A WELL-KNOWN Steyning jazz musician has been remembered as a ‘kind’ and popular man by his family after his unexpected passing earlier this month.
Steyning resident and accomplished pianist Terry Whitney was a major figure in the Sussex jazz scene and played with famous musicians like Danny Moss.
On August 2, Terry died unexpectedly from a severe brain haemorrhage at the age of 82.
Daughter, Rebecca Whitney-Leggatt said he had ‘touched so many people’.
“He lived his life in a very understated way,” the 47-year-old added.
“He was a very generous and kind man. He had an amazing intelligence and he was a wonderful host –we always had a house full of musicians, family and friends.
“He had a gentle presence and everybody who knew him recognised that, and he touched so many people.”
Eldest son, Ben, 50, said: “The house has always been full of music.”
His wife, Jean, said she was first attracted to Mr Whitney’s humour.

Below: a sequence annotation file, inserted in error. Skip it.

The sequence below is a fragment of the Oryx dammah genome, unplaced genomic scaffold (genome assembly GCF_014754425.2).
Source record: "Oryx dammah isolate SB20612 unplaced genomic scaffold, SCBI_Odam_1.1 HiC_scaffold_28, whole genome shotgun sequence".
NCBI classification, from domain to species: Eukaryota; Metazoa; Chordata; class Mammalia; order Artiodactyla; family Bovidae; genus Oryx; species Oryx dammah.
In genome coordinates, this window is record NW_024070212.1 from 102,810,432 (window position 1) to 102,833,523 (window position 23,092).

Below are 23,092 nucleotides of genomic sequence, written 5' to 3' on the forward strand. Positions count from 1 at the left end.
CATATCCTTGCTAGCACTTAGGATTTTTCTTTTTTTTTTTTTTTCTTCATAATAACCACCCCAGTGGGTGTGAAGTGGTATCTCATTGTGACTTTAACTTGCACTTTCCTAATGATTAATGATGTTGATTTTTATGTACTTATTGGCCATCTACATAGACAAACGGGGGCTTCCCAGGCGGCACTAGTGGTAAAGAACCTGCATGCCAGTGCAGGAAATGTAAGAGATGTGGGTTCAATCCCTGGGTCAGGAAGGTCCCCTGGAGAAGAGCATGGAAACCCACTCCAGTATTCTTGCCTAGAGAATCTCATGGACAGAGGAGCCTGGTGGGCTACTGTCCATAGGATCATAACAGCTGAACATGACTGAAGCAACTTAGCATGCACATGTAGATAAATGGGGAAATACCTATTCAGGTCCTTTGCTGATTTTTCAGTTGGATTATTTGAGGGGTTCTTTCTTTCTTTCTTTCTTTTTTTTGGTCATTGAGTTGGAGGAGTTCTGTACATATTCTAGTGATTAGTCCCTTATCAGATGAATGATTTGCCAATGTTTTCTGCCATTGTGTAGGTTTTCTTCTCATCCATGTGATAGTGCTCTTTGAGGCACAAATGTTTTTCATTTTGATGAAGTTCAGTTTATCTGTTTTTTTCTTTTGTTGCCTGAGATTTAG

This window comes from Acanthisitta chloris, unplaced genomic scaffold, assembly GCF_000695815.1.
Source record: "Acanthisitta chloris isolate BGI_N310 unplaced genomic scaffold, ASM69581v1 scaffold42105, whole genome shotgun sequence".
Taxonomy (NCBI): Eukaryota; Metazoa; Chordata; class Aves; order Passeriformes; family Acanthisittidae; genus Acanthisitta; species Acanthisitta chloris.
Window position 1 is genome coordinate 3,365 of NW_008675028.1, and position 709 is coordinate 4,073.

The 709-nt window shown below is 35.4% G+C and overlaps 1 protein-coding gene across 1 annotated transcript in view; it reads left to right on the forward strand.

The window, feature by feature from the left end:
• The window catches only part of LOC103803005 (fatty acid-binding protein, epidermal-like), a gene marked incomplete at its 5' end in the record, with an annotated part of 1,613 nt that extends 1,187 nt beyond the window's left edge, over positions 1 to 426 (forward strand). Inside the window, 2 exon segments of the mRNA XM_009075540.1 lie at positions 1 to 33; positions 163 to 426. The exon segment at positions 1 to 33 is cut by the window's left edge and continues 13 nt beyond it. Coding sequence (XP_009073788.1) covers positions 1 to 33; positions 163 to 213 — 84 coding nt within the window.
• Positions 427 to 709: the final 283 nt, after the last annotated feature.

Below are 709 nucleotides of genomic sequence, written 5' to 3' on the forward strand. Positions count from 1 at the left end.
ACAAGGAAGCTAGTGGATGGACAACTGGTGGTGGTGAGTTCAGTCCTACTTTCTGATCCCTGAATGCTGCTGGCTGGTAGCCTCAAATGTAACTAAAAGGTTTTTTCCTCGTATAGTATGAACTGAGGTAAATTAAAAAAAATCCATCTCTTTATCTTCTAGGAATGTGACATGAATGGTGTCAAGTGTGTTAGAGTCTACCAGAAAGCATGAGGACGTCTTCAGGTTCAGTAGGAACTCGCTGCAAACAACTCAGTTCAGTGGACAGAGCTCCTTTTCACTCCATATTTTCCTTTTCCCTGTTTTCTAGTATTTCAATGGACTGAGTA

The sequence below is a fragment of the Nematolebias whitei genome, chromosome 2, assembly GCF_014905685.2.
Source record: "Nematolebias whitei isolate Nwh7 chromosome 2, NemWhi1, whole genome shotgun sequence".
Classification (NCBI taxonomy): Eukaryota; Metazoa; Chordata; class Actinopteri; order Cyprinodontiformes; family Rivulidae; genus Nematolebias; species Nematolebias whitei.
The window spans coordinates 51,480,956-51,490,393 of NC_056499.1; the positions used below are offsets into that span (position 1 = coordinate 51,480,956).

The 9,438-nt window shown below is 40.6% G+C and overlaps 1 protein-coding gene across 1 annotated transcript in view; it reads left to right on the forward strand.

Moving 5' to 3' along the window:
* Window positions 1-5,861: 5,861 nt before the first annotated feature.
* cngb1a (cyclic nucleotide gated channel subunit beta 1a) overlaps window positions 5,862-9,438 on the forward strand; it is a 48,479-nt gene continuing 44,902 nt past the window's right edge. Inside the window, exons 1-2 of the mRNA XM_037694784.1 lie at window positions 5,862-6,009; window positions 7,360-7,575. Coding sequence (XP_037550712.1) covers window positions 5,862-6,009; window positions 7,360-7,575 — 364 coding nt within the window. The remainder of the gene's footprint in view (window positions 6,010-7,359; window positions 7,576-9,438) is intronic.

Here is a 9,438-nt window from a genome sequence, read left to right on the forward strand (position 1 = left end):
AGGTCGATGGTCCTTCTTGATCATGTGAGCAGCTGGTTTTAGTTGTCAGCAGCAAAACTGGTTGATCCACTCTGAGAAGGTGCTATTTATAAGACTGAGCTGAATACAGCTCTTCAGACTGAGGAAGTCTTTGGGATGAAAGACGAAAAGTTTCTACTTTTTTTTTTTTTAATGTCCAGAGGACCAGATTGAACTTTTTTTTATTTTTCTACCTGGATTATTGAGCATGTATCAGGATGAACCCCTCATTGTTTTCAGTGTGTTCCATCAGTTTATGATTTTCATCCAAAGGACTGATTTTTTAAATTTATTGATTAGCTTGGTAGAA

She recalled: “We were driving to Rottingdean and he said I’m not taking my foot off the accelerator until you marry me – he got up to 99mph before I said okay,” she said, laughing at the memory.
In the 1960s, Mr Whitney joined the Riverside Jump Band and forged a long friendship with renowned trombonist Keith Samuel.
He also composed music for television test cards, which used to be played after a channel ended its broadcast.
Although a successful lawyer, this did not take Mr Whitney away from his love of music and working with the likes of Bruce Turner, Sandy Brown and Mick Mulligan.
Instead of flowers, the family has asked those attending the funeral to make a donation to charity, CDH UK, after Terry’s grandson was born with a hole in his diaphragm.
He is survived by his wife, three children and four grandchildren.